- The Washington Times - Tuesday, February 1, 2005

We’re a month into the new year, but many of us still want to keep our meals light and nutritious as we decompress from the holiday heaviness.

Maybe we are actually taking seriously our New Year’s resolution to eat more healthfully. Or maybe we just gravitate toward simplicity because it’s refreshing and wonderful on its own merits. Whatever the reason, it’s great to have Chinese New Year as an excuse for slipping more fresh vegetables onto our plates, and rice is a terrific dish to start with. When you add enough vegetables and other interesting tidbits to cooked rice, you end up with a perfect one-dish meal.

One of my favorite vegetable-rice combinations is a colorful fried rice made with long-grain brown rice. Long- and short-grain brown rice have similar nutritional profiles, but their textures are very different.

Short-grain is more glutinous and therefore cooks up into a softer, starchier and fairly sticky mass that is great for some uses but not my favorite background for fried rice. I prefer the fluffy separate grains that result from correctly cooked long-grain brown rice.

Yet it’s easy to cook long-grain rice wrong and end up with something that is too wet or too dry, undercooked or overcooked. After years of experimentation, I finally found two methods that work well.

One is to cook rice in slightly too little water. The other is to cook it in way too much. The first way is more precise and involves measuring but takes less time. The second requires more steps but requires no measuring, so some people prefer it.

The too-little-water method goes like this: Use 2 cups rice to 3 cups water. Combine them in a saucepan, add a little salt and bring to a boil. Lower the heat to the tiniest simmer, then cover and leave it alone for 40 minutes. Fluff with a fork at the end of this time and give it a taste. If the rice is still underdone, add just a splash more water (2 to 3 tablespoons), cover again and give it another 5 to 10 minutes. Fluff with a fork again, and the rice is ready. The yield will be about 6 cups.

If after reading the too-little-water method you are still uncertain about cooking long-grain brown rice, you should try the way-too-much-water method. Here’s how: You need 8 to 10 cups water (it doesn’t need to be exact), 1 tablespoon salt, 2 cups uncooked long-grain brown rice and 1 tablespoon canola oil.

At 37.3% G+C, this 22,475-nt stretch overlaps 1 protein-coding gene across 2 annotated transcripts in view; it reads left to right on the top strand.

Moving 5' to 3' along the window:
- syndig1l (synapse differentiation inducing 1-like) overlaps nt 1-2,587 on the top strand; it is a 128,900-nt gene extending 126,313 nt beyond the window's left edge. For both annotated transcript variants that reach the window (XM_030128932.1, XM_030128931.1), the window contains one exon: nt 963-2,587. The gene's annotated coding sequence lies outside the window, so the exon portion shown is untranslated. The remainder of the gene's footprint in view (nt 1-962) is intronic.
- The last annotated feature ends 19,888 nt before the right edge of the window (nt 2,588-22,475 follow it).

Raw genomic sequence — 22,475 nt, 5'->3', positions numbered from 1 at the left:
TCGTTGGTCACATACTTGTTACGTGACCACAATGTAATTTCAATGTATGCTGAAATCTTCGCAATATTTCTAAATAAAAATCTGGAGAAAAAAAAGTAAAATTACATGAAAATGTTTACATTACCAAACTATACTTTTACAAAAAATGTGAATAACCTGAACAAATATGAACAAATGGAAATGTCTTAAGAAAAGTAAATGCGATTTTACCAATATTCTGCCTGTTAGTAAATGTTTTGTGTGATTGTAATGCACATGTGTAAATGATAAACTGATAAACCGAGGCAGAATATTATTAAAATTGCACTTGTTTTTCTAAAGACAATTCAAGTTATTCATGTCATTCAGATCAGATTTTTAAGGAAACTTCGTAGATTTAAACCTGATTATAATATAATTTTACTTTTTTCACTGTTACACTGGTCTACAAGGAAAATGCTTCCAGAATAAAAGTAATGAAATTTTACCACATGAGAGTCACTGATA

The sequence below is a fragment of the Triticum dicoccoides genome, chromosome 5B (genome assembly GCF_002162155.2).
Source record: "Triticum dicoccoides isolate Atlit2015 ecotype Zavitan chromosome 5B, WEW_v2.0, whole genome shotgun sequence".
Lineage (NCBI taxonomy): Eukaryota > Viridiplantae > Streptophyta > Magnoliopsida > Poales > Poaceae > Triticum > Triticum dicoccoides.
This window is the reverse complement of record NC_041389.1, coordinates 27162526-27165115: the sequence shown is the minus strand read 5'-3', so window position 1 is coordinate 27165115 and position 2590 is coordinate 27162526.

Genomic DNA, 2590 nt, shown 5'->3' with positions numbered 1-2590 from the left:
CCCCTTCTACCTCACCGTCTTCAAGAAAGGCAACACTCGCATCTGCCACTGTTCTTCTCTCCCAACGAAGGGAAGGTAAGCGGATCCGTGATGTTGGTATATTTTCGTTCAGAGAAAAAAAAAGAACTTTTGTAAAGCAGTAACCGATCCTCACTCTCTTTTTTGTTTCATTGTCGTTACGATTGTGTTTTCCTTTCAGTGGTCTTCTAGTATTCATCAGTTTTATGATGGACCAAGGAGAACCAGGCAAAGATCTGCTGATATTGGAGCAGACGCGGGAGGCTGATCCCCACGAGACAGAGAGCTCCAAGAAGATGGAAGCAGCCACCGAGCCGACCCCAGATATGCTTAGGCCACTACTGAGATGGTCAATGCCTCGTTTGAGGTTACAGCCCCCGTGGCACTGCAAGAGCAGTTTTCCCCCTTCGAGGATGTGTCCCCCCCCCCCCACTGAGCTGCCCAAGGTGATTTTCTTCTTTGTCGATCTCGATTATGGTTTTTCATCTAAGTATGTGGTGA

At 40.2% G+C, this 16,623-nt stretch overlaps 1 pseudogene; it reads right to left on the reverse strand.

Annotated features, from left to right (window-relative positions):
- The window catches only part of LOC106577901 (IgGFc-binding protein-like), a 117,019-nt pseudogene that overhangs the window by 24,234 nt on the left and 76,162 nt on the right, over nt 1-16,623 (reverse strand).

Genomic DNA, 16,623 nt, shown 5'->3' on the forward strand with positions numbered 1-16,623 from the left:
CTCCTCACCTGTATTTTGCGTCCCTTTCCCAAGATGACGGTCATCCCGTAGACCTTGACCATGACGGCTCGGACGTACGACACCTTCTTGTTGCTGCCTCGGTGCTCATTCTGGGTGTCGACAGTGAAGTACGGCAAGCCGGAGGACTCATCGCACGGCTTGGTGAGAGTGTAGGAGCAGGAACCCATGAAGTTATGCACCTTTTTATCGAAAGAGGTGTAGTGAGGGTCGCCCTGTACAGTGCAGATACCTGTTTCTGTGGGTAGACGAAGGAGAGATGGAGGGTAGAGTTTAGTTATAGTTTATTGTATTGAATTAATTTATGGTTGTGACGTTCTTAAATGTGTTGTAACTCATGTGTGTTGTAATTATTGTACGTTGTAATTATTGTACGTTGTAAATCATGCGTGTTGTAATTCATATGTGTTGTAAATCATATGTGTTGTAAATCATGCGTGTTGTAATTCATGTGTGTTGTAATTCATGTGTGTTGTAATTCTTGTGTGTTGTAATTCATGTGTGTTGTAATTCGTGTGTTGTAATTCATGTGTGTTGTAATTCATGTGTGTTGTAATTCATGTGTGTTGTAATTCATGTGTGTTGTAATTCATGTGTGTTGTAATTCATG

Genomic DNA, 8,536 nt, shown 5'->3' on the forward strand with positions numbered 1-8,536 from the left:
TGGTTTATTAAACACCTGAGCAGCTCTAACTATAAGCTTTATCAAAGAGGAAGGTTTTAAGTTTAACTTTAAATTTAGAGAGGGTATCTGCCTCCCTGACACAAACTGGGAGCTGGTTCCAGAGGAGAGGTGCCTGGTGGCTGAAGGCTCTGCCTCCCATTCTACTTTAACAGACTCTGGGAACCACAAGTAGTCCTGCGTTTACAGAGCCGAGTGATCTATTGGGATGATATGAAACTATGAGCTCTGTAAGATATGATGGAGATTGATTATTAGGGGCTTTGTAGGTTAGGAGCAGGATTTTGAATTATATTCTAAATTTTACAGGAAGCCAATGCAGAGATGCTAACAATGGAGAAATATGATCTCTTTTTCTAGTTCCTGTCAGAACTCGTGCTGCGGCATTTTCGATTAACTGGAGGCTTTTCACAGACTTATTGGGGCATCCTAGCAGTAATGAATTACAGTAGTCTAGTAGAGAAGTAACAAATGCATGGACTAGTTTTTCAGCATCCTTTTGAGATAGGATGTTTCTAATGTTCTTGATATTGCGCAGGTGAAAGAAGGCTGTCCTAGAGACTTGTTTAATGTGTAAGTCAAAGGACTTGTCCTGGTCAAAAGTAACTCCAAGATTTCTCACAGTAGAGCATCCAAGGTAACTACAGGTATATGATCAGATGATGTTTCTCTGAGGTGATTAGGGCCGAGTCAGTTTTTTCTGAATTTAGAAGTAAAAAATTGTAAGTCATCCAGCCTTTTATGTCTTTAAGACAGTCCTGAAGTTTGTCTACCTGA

Put water and salt in a large saucepan and bring to a rolling boil. Meanwhile, place rice in a strainer and rinse several times under cold running water.

Add rice to boiling water, and let it boil rapidly for 30 minutes, or until tender to the bite. In other words, almost done. Drain rice in a strainer over the sink, and rinse with warm running water.

Brush oil over the bottom surface of a 9-by-13-inch pan and spread rice out in an even layer. Tightly cover pan with foil and bake in preheated 350-degree oven for 25 minutes, or until rice is done to your liking. Makes about 6 cups cooked rice.

Note that the rice can be made up to several days in advance. Store it in a tightly covered container in the refrigerator. Serve the following dish for Chinese New Year or anytime with a simple egg-drop soup. For dessert, make a winter fruit salad out of apples, orange sections, pineapple, bananas and a sprinkling of pomegranate seeds.

Vegetarian fried rice

1 teaspoon plus 2 tablespoons canola oil, divided

2 large eggs, beaten

1 cup chopped onion

1 large carrot, cut into thin slices on the diagonal

1 large stalk celery, cut into thin slices on the diagonal

2 stalks broccoli, chopped

teaspoon salt, divided

pound firm tofu, diced

2 small zucchini, diced

1 tablespoon minced garlic

6 cups cooked long-grain brown rice, fluffed with a fork so grains are separate

4 to 5 scallions, both white and green parts, minced

Soy sauce

1 to 2 cups frozen peas, defrosted

1 to 2 cups chopped, toasted almonds, optional

Chinese sesame oil and chili oil in shaker bottles

Place a large wok or deep skillet over medium heat. Count to 30 slowly, then add 1 teaspoon oil. Swirl to coat pan. Add eggs, and make a thin omelet in any way to which you are accustomed. Transfer to a plate and cut into small pieces. Wipe out pan and return it to heat.

Add 2 tablespoons oil, and swirl to coat pan. Turn heat to high, and add onion, carrot, celery, broccoli and half the salt. Stir-fry over high heat for about 3 minutes. Add tofu, zucchini and garlic, and stir-fry for another minute or two. Add rice, a little at a time, mixing it in with a large fork so it is distributed evenly among the vegetables. Stir-fry for another couple of minutes.

Add remaining salt, along with scallion. Keep cooking until everything is heated through, then season to taste with soy sauce. Serve hot, topped with peas and almonds, if desired. Pass shaker bottles of sesame oil and chili oil to allow diners to season to taste. Makes 4 to 6 servings.


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